Twitter Demographics

The data shown below were collected from the profiles of 2 tweeters who shared this research output. Click here to find out more about how the information was compiled.

Mendeley readers

The data shown below were compiled from readership statistics for 144 Mendeley readers of this research output. Click here to see the associated Mendeley record.

Geographical breakdown

Country Count As %
Colombia 2 1%
Canada 2 1%
United Kingdom 2 1%
United States 2 1%
Italy 1 <1%
Switzerland 1 <1%
Spain 1 <1%
Unknown 133 92%

Demographic breakdown

Readers by professional status Count As %
Researcher 26 18%
Student > Ph. D. Student 22 15%
Student > Master 22 15%
Student > Bachelor 19 13%
Student > Doctoral Student 9 6%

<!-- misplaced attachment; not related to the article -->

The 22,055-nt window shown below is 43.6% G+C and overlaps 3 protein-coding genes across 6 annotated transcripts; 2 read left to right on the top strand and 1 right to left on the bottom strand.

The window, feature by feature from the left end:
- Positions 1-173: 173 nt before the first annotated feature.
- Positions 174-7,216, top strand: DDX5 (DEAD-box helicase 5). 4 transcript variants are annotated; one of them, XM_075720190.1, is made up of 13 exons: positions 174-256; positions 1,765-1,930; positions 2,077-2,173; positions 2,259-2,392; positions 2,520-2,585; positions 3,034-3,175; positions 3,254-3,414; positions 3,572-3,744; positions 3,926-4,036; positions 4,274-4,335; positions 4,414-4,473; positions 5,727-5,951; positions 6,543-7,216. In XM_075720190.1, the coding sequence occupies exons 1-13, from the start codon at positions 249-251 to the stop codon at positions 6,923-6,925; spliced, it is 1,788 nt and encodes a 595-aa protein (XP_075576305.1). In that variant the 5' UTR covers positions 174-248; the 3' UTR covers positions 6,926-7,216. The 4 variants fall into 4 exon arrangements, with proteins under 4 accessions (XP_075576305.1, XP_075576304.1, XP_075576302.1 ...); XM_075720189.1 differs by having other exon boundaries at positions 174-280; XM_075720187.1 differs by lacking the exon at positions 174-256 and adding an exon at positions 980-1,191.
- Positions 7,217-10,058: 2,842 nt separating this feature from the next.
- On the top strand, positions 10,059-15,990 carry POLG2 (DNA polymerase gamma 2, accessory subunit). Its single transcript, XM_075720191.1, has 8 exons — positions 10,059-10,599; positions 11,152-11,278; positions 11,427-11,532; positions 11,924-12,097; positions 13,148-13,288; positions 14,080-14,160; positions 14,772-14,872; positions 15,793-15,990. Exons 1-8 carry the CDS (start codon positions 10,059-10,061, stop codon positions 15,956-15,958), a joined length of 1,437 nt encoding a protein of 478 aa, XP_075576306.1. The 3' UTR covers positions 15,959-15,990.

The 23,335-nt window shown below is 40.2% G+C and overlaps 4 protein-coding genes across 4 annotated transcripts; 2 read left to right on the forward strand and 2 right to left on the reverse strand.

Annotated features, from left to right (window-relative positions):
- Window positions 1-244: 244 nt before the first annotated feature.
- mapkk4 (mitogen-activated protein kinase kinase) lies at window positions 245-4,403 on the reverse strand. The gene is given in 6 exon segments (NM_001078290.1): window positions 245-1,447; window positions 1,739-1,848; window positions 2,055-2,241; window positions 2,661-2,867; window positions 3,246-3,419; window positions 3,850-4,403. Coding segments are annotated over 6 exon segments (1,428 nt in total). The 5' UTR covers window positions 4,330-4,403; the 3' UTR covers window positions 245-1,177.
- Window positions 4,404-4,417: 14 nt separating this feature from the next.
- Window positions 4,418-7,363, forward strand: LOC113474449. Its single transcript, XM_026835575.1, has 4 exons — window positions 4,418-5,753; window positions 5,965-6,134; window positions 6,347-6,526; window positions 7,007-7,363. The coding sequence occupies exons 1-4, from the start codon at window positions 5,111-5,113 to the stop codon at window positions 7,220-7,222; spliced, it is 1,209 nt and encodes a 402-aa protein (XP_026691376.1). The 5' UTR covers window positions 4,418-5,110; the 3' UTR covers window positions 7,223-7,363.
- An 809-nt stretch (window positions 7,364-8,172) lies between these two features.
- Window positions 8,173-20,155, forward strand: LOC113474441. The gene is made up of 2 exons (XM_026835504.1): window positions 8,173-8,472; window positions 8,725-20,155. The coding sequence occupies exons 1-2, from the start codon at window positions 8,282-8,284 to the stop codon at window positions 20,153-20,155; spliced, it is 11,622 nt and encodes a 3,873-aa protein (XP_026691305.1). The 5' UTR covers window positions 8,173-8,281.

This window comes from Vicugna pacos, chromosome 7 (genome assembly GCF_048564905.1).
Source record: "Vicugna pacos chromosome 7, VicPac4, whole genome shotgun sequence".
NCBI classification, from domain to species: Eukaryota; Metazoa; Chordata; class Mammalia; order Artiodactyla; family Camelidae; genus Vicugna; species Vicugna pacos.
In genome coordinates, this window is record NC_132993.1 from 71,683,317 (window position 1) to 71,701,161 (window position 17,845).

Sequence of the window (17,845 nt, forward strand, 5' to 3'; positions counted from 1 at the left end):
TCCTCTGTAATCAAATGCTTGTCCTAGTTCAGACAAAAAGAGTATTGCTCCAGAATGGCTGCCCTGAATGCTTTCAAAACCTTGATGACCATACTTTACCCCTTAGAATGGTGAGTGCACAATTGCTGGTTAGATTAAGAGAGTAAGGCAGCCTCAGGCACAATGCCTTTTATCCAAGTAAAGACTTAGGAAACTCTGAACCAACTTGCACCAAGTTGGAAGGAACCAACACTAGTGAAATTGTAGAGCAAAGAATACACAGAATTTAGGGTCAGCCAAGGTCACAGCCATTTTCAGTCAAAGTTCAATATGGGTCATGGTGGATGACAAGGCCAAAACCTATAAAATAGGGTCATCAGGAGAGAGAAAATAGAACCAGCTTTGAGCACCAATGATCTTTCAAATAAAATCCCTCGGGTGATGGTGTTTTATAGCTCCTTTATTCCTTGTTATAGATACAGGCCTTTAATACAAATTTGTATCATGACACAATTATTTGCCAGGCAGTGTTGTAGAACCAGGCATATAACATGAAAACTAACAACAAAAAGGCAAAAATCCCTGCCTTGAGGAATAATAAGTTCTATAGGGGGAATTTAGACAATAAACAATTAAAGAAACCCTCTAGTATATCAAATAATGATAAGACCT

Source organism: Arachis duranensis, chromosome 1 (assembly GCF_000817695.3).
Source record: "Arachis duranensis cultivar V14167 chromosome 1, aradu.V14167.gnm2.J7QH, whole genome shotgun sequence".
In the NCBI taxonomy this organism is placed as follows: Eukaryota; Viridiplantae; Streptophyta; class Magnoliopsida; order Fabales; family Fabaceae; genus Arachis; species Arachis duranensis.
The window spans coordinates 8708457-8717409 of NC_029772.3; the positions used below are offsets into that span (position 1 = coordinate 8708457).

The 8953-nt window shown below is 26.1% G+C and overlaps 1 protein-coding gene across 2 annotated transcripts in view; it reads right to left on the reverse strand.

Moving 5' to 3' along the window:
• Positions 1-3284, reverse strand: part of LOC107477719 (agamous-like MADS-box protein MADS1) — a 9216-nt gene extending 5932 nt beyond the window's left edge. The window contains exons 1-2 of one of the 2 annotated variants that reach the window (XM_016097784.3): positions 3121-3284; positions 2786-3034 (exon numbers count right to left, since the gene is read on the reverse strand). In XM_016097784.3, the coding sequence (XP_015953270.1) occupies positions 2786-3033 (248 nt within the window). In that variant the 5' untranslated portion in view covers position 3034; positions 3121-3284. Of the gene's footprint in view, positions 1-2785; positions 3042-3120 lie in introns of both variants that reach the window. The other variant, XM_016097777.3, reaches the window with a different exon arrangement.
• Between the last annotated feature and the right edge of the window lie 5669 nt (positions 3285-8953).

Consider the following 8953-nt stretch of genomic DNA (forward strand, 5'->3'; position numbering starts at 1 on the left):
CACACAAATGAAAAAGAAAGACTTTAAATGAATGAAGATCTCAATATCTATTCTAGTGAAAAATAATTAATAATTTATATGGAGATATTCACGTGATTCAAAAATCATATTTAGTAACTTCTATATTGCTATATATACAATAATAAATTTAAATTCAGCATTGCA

Other 46 32%
Readers by discipline Count As %
Medicine and Dentistry 64 44%
Social Sciences 15 10%
Nursing and Health Professions 13 9%
Agricultural and Biological Sciences 13 9%
Unspecified 11 8%
Other 28 19%

Attention Score in Context

This research output has an Altmetric Attention Score of 1. This is our high-level measure of the quality and quantity of online attention that it has received. This Attention Score, as well as the ranking and number of research outputs shown below, was calculated when the research output was last mentioned on 23 December 2018.
All research outputs
#10,027,276
of 13,116,247 outputs
Outputs from BMC Complementary and Alternative Medicine
#1,660
of 2,648 outputs
Outputs of similar age
#182,814
of 264,289 outputs
Outputs of similar age from BMC Complementary and Alternative Medicine
#1
of 1 outputs
Altmetric has tracked 13,116,247 research outputs across all sources so far. This one is in the 20th percentile – i.e., 20% of other outputs scored the same or lower than it.
So far Altmetric has tracked 2,648 research outputs from this source. They typically receive a little more attention than average, with a mean Attention Score of 6.9. This one is in the 31st percentile – i.e., 31% of its peers scored the same or lower than it.